When the Constitution was enacted in 1968, there was not much business around apart from sugar cane, industries accessory to it and basic trade and commerce for the needs of colonial Mauritius.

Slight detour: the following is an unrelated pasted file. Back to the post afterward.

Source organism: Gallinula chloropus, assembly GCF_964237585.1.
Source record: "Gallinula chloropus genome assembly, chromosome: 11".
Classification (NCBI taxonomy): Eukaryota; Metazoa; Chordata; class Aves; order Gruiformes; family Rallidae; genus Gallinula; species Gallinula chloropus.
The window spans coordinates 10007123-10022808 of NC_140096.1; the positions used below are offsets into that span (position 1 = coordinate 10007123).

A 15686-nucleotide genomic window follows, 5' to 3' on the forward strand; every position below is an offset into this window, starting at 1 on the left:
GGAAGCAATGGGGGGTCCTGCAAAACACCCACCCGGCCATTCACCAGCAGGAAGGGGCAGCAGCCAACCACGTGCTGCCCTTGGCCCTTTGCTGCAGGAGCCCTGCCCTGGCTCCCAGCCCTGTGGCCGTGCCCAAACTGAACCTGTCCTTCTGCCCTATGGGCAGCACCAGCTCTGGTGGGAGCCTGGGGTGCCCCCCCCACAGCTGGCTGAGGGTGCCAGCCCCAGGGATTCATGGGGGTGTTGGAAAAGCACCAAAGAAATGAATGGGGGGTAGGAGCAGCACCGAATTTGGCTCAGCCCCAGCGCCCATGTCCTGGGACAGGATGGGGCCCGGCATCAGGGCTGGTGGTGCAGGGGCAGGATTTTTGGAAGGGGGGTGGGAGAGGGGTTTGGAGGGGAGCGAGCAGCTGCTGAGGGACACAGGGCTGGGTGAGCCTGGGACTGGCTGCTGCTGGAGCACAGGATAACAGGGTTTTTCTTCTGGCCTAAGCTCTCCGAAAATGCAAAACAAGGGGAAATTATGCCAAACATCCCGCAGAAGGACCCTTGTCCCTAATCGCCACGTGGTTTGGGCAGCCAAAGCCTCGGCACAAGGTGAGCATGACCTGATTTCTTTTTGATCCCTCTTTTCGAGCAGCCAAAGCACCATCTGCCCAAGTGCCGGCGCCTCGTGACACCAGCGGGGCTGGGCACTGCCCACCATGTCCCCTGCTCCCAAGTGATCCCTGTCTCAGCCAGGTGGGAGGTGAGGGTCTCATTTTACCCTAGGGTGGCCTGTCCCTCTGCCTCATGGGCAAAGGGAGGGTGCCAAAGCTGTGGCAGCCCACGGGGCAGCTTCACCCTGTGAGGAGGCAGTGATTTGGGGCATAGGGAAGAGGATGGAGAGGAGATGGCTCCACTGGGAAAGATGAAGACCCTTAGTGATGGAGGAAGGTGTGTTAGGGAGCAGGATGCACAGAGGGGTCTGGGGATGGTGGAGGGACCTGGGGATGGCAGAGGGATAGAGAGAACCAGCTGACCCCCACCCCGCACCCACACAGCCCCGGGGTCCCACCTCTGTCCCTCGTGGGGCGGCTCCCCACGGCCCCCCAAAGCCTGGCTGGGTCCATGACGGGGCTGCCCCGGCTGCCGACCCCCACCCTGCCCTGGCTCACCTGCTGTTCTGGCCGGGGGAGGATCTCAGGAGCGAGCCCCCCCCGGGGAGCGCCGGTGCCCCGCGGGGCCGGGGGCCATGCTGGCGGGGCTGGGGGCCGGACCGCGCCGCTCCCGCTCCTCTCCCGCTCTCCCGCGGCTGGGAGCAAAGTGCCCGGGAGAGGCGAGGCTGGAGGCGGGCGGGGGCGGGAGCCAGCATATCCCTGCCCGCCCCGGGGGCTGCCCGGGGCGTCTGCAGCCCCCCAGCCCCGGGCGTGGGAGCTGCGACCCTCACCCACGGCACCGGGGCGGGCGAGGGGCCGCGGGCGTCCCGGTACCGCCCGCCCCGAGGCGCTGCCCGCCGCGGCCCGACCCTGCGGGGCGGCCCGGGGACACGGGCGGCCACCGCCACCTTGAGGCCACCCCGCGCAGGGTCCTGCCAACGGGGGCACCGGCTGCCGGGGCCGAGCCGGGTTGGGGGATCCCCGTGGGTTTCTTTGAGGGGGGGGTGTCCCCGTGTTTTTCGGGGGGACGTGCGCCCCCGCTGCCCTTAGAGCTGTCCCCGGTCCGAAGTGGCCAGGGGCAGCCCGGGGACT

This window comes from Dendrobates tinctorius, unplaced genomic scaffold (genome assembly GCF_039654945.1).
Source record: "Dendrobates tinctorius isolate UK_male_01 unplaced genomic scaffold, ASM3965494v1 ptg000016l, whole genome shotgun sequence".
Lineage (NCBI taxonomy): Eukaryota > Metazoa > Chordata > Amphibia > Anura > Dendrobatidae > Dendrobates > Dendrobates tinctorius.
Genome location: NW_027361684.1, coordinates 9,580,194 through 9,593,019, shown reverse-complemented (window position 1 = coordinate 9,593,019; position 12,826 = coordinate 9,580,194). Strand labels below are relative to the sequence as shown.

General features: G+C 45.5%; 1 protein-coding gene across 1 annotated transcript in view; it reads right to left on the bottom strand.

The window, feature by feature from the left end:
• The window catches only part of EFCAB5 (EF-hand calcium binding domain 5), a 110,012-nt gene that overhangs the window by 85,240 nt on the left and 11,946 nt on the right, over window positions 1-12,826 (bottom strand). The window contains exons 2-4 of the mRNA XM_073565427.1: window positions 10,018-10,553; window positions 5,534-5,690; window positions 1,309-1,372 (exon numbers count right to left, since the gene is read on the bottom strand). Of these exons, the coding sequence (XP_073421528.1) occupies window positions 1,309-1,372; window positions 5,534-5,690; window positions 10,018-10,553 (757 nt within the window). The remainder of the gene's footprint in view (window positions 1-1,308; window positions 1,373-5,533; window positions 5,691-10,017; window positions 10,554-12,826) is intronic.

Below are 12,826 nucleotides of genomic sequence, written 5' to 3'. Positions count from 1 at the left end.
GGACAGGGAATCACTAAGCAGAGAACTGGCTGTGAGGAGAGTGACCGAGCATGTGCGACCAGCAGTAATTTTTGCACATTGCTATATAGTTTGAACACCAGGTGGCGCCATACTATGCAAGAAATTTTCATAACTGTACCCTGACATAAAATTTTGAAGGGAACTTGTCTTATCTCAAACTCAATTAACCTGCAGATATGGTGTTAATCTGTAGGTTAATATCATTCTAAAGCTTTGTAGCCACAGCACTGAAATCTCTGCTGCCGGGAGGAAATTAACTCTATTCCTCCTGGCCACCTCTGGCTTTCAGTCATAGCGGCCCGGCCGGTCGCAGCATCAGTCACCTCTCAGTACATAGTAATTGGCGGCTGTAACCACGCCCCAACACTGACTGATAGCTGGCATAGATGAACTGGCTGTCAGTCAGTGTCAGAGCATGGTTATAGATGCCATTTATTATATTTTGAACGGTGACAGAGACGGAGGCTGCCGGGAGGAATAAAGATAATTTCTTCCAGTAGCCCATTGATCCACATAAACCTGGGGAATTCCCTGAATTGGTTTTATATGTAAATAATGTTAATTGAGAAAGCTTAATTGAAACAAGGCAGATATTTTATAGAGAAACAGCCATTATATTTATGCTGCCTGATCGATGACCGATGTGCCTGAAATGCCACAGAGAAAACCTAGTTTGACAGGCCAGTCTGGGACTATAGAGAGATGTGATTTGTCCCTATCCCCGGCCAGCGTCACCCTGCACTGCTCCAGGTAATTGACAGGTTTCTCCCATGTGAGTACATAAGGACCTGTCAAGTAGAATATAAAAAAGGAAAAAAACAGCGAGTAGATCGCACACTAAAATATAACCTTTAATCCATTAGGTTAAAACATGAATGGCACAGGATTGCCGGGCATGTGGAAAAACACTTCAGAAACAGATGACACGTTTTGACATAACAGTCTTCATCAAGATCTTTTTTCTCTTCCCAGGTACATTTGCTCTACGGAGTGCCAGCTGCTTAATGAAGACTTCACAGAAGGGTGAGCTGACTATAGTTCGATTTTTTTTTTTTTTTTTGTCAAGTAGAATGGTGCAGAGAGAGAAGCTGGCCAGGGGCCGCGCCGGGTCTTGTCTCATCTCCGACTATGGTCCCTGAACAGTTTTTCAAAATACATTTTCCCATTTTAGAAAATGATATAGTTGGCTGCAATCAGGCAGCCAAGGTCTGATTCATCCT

WE WERE governed by colonial laws adapted to the country but with no specific approach to the modernisation of business. The new Constitution directly tackled the protection of business by protecting the right to property and the right to do business. All laws enacted against the Constitution would evidently be invalid. The Supreme Court, in its judgments, has generally been supportive of the protection of fundamental rights and freedoms of the individual. The Constitution therefore provided the framework for Parliament to enact laws to promote and protect business and the fruits of business. In the last 50 years, many important laws have been enacted to encourage the development of trade, commerce, agriculture, industry, financial and corporate services and tourism and hospitality. Every year, the Minister of Finance presents to Parliament the Government budget and it is the opportunity to introduce to the nation new projects and new fiscal policies. Most of them will then be incorporated in the yearly Finance Act which will also amend various existing laws. We may also note that many specific laws make provision for the Minister in charge of that specific sector to enact regulations to put into practice the principles enunciated in the main law. We therefore have a mass of regulations concerning business introduced over the years.